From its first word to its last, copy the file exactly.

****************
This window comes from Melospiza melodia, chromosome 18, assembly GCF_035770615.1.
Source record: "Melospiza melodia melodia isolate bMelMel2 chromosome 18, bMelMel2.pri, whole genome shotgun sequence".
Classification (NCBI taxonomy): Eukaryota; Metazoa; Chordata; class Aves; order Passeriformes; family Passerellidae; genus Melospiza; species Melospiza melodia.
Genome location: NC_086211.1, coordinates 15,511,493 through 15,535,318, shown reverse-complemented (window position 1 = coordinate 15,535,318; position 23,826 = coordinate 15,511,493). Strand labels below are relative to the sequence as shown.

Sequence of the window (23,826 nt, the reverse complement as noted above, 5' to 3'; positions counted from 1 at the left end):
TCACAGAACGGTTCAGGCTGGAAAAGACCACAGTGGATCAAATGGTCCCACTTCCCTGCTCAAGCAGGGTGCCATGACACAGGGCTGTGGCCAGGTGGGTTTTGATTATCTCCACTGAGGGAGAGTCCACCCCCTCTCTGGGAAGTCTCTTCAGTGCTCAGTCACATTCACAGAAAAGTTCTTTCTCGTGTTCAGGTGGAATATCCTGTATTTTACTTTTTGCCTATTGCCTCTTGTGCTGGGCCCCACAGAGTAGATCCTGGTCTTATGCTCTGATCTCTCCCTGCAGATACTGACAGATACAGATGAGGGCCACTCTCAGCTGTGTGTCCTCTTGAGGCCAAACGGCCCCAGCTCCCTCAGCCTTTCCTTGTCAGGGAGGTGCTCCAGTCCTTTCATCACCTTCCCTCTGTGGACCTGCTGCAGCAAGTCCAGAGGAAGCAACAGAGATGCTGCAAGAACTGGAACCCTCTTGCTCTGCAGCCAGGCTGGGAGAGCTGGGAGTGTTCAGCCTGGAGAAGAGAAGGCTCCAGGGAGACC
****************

This window comes from Melospiza melodia, chromosome 18, assembly GCF_035770615.1.
Source record: "Melospiza melodia melodia isolate bMelMel2 chromosome 18, bMelMel2.pri, whole genome shotgun sequence".
Classification (NCBI taxonomy): Eukaryota; Metazoa; Chordata; class Aves; order Passeriformes; family Passerellidae; genus Melospiza; species Melospiza melodia.
Genome location: NC_086211.1, coordinates 15,511,493 through 15,535,318, shown reverse-complemented (window position 1 = coordinate 15,535,318; position 23,826 = coordinate 15,511,493). Strand labels below are relative to the sequence as shown.

Sequence of the window (23,826 nt, the reverse complement as noted above, 5' to 3'; positions counted from 1 at the left end):
TCACAGAACGGTTCAGGCTGGAAAAGACCACAGTGGATCAAATGGTCCCACTTCCCTGCTCAAGCAGGGTGCCATGACACAGGGCTGTGGCCAGGTGGGTTTTGATTATCTCCACTGAGGGAGAGTCCACCCCCTCTCTGGGAAGTCTCTTCAGTGCTCAGTCACATTCACAGAAAAGTTCTTTCTCGTGTTCAGGTGGAATATCCTGTATTTTACTTTTTGCCTATTGCCTCTTGTGCTGGGCCCCACAGAGTAGATCCTGGTCTTATGCTCTGATCTCTCCCTGCAGATACTGACAGATACAGATGAGGGCCACTCTCAGCTGTGTGTCCTCTTGAGGCCAAACGGCCCCAGCTCCCTCAGCCTTTCCTTGTCAGGGAGGTGCTCCAGTCCTTTCATCACCTTCCCTCTGTGGACCTGCTGCAGCAAGTCCAGAGGAAGCAACAGAGATGCTGCAAGAACTGGAACCCTCTTGCTCTGCAGCCAGGCTGGGAGAGCTGGGAGTGTTCAGCCTGGAGAAGAGAAGGCTCCAGGGAGACC